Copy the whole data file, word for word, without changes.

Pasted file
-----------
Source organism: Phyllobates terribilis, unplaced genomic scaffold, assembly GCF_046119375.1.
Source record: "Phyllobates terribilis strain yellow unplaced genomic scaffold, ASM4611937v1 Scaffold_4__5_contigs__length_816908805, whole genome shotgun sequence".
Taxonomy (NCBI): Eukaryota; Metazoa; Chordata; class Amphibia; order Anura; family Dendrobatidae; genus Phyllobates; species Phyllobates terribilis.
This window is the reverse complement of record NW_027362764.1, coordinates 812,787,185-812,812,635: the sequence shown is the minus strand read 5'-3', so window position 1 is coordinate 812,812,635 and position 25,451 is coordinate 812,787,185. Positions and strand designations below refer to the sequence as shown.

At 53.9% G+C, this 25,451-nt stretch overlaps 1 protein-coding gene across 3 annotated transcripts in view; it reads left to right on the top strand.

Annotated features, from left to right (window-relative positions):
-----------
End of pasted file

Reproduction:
Source organism: Phyllobates terribilis, unplaced genomic scaffold, assembly GCF_046119375.1.
Source record: "Phyllobates terribilis strain yellow unplaced genomic scaffold, ASM4611937v1 Scaffold_4__5_contigs__length_816908805, whole genome shotgun sequence".
Taxonomy (NCBI): Eukaryota; Metazoa; Chordata; class Amphibia; order Anura; family Dendrobatidae; genus Phyllobates; species Phyllobates terribilis.
This window is the reverse complement of record NW_027362764.1, coordinates 812,787,185-812,812,635: the sequence shown is the minus strand read 5'-3', so window position 1 is coordinate 812,812,635 and position 25,451 is coordinate 812,787,185. Positions and strand designations below refer to the sequence as shown.

At 53.9% G+C, this 25,451-nt stretch overlaps 1 protein-coding gene across 3 annotated transcripts in view; it reads left to right on the top strand.

Annotated features, from left to right (window-relative positions):